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Discussion Starter · #1 ·
Last night I was greeted by chorus of cheeping that made me turn until I located them. Some tri does hardly show at all before throwing their litter.

I also havve four pinkies by Nibbles off of Nora. I wish the litter were bigger, but along with the first set of six, I'll hopefully be able to figure out a couple of things about the whole tri/transgenic genetic order. Nibs is a bold black to beige tri. Nora is a yellow splashed tri doe.

Pictures at 10.
 

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Discussion Starter · #4 ·
Pix of the little family:





I had to fiddle with the contrast and brightness on these, apologies for the starkness. Oh, what the heck it really brings out old Oddball's eyes...this shows how those looked before..



whoa! i just previewed these and for a minute I thought I'd posted the same picture twice...
 

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Discussion Starter · #9 ·
I don't think so; his other litter off a different doe had none. I think that sort of thing is just a freak of nature. It could have something to do with the wierd tri/transgenic genes. You will notice that his face is full strength fawn on the side with the black eye and pale yellow on the side with the white eye; I'm not sure that that is a coincidence.
 

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Discussion Starter · #11 ·
The main thing that happens in tris is that colors that are supposed to be diluted on the parts where there's color reverts to darker shades. A marked black that would be normally black and white becomes a white, black, brown, beige, and bone mouse with patches of different colors. the yellow or fawn becomes orange, yellow, cream and white. The eyes are sometimes diluted from black to ruby, and, I suspect, in a red-eyed or pink eyed mouse, there may be reversion to the the black eyes. Without white markings, a tri looks streaked, splashed or painted with the palette of colors from full strength to pale.

There is so much going on genetically, and it's not a stable or predictable thing, in my opinion. I am just beginning to get a clue or two what's going on, and the more I learn the weirder it seems.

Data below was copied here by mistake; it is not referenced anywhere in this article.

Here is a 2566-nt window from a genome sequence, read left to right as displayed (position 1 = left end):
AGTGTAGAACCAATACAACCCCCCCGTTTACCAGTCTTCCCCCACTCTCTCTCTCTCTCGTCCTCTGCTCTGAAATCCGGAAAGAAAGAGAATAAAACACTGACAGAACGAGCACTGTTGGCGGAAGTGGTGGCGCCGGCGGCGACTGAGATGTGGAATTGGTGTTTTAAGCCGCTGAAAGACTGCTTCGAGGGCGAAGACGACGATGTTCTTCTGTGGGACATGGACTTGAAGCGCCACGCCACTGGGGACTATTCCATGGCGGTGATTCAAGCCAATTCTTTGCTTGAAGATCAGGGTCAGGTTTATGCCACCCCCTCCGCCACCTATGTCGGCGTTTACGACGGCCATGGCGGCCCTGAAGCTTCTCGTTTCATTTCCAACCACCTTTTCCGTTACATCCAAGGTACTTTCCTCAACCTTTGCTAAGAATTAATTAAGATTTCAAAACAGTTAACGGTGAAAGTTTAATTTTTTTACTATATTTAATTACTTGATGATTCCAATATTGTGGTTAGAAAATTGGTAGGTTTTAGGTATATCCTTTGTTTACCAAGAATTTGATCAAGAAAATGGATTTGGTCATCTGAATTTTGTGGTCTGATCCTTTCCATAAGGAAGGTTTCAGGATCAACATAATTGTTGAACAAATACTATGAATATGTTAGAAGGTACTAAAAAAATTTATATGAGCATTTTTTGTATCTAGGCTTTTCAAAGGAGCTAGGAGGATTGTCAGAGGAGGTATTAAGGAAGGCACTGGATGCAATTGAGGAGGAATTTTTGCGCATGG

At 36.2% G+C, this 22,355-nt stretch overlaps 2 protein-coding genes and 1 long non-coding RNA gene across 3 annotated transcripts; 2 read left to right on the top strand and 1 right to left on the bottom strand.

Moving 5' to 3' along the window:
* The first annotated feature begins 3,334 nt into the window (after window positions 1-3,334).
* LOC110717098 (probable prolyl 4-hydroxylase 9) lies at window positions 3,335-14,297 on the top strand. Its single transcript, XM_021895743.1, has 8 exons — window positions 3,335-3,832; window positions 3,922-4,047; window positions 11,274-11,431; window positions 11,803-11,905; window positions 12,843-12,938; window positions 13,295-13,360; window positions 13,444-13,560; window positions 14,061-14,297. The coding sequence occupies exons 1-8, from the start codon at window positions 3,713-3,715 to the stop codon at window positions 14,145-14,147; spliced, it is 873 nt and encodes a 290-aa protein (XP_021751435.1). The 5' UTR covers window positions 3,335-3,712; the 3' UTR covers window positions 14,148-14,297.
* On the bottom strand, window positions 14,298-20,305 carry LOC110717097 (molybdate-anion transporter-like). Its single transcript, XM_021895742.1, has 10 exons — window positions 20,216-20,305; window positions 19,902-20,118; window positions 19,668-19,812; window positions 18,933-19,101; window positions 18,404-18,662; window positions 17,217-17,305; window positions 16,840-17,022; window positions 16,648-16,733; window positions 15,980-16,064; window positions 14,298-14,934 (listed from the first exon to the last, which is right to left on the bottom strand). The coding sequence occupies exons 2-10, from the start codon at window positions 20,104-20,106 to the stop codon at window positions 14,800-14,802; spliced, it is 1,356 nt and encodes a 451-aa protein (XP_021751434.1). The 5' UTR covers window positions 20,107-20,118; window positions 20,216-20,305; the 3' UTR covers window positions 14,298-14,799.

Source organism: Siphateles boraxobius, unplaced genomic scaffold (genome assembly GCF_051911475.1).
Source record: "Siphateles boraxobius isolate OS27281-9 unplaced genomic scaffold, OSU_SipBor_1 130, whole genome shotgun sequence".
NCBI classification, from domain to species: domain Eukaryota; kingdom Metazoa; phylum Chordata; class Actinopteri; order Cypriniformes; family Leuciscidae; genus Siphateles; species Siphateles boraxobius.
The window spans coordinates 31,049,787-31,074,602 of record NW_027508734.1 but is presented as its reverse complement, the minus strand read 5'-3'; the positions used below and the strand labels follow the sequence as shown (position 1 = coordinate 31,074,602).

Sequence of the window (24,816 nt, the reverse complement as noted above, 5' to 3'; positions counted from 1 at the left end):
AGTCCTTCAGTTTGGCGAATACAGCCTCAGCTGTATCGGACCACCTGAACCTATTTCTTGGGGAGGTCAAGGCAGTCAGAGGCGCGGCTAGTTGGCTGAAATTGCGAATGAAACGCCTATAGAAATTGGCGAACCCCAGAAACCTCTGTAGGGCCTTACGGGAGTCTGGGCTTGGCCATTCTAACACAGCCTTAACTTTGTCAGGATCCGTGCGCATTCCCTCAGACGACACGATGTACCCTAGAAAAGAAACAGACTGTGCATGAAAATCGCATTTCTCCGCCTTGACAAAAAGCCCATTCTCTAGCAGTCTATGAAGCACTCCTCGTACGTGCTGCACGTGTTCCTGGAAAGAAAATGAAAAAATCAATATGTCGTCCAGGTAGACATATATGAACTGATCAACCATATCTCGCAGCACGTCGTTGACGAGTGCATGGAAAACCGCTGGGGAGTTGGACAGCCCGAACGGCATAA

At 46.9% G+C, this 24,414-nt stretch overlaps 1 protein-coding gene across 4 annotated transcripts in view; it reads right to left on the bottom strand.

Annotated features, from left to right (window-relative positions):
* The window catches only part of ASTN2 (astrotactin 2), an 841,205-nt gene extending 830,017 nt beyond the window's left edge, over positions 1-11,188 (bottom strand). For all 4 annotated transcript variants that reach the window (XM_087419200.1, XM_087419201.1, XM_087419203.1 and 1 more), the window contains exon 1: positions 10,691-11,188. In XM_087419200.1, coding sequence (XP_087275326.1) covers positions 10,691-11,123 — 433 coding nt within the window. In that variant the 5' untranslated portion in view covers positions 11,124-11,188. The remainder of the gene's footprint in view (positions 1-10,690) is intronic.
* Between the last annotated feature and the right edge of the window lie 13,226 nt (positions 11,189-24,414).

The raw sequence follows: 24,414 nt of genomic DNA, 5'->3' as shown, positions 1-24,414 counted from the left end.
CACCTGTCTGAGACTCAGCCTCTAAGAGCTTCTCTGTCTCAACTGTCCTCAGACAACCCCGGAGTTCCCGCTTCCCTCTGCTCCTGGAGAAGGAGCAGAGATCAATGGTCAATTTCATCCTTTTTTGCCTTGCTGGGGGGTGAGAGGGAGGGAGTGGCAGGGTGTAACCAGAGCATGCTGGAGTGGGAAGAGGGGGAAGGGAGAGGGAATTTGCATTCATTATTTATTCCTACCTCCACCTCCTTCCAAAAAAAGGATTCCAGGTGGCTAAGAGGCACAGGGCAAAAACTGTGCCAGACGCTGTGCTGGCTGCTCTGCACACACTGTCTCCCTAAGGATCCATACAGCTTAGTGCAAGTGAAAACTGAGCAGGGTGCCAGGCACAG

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Discussion Starter · #14 ·
Thanks; I really love seeing a favorite buck turn out to be such a fine father. Watching the little families interact is a real treat for me, especially in a case like Nibbles and Nora, who have their first litter still in with them, though boys will be removed in about a week or so. I think that young bucks or kittens benefit from it and are more likely to also be good fathers. I'm always nervous leaving a buck in on his first litter, but it has always worked out for me and my meeces. The only time a buck ever destroyed a litter it was one who broke out of his cage and broke into a tank with one week old babies, and no buck in. It was shocking; the doe obviously had fought for her babies, but they were all gone, and she was injured. If I had kept the father ink, maybe the other buck would not have even tried to get in and do what he did.
 

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Discussion Starter · #15 ·
Updated photos of Oddball's and Oma's litter at about two weeks with captions:

"Hey kids! Let's play Twister!"


"Psst! Our dad is a weirdo."


"Geez, how embarrassing; I can't take you kids anywhere."
 

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Discussion Starter · #19 ·
Yes, it's in there...I don't breed for it, but there it is anyway. I'm wondering if there's not a long coat on a couple of them that look kind of mussed and roughish.
 
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